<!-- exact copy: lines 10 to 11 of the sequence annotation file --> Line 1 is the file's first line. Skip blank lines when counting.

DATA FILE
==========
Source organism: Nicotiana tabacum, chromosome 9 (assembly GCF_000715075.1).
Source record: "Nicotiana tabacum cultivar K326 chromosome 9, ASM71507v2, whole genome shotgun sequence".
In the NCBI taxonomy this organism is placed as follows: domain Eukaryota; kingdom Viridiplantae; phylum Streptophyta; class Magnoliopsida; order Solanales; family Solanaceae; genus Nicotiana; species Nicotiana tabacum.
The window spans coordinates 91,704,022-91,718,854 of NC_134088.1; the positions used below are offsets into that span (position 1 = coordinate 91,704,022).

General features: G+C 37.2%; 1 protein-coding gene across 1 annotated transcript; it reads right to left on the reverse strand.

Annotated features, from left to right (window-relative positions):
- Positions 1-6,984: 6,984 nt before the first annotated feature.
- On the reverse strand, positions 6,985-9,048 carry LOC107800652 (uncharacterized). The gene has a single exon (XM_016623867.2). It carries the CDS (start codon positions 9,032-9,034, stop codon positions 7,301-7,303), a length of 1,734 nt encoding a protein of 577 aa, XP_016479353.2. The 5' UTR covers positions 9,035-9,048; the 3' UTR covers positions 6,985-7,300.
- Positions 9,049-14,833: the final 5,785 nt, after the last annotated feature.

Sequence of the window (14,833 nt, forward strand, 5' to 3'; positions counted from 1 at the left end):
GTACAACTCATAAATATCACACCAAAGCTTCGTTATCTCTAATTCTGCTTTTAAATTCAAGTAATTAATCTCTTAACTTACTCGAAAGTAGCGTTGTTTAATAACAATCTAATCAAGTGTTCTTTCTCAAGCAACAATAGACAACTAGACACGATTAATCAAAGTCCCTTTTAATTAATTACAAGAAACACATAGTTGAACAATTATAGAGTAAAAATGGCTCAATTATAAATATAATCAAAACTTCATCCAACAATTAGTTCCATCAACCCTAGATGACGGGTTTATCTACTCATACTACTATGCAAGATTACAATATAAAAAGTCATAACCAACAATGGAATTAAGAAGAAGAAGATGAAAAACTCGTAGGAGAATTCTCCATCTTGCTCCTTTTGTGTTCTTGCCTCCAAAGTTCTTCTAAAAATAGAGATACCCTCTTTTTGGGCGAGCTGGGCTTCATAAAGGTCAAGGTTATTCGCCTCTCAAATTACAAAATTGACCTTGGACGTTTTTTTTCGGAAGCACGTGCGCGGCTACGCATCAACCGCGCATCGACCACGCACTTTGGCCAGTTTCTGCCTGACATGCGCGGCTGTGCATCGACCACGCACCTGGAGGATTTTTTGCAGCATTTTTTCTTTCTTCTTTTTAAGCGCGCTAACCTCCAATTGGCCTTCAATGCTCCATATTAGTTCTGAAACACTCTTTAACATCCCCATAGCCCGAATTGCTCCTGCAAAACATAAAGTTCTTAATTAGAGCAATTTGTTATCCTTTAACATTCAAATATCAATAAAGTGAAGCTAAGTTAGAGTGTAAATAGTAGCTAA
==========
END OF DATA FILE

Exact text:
Sequence of the window (14,833 nt, forward strand, 5' to 3'; positions counted from 1 at the left end):
GTACAACTCATAAATATCACACCAAAGCTTCGTTATCTCTAATTCTGCTTTTAAATTCAAGTAATTAATCTCTTAACTTACTCGAAAGTAGCGTTGTTTAATAACAATCTAATCAAGTGTTCTTTCTCAAGCAACAATAGACAACTAGACACGATTAATCAAAGTCCCTTTTAATTAATTACAAGAAACACATAGTTGAACAATTATAGAGTAAAAATGGCTCAATTATAAATATAATCAAAACTTCATCCAACAATTAGTTCCATCAACCCTAGATGACGGGTTTATCTACTCATACTACTATGCAAGATTACAATATAAAAAGTCATAACCAACAATGGAATTAAGAAGAAGAAGATGAAAAACTCGTAGGAGAATTCTCCATCTTGCTCCTTTTGTGTTCTTGCCTCCAAAGTTCTTCTAAAAATAGAGATACCCTCTTTTTGGGCGAGCTGGGCTTCATAAAGGTCAAGGTTATTCGCCTCTCAAATTACAAAATTGACCTTGGACGTTTTTTTTCGGAAGCACGTGCGCGGCTACGCATCAACCGCGCATCGACCACGCACTTTGGCCAGTTTCTGCCTGACATGCGCGGCTGTGCATCGACCACGCACCTGGAGGATTTTTTGCAGCATTTTTTCTTTCTTCTTTTTAAGCGCGCTAACCTCCAATTGGCCTTCAATGCTCCATATTAGTTCTGAAACACTCTTTAACATCCCCATAGCCCGAATTGCTCCTGCAAAACATAAAGTTCTTAATTAGAGCAATTTGTTATCCTTTAACATTCAAATATCAATAAAGTGAAGCTAAGTTAGAGTGTAAATAGTAGCTAA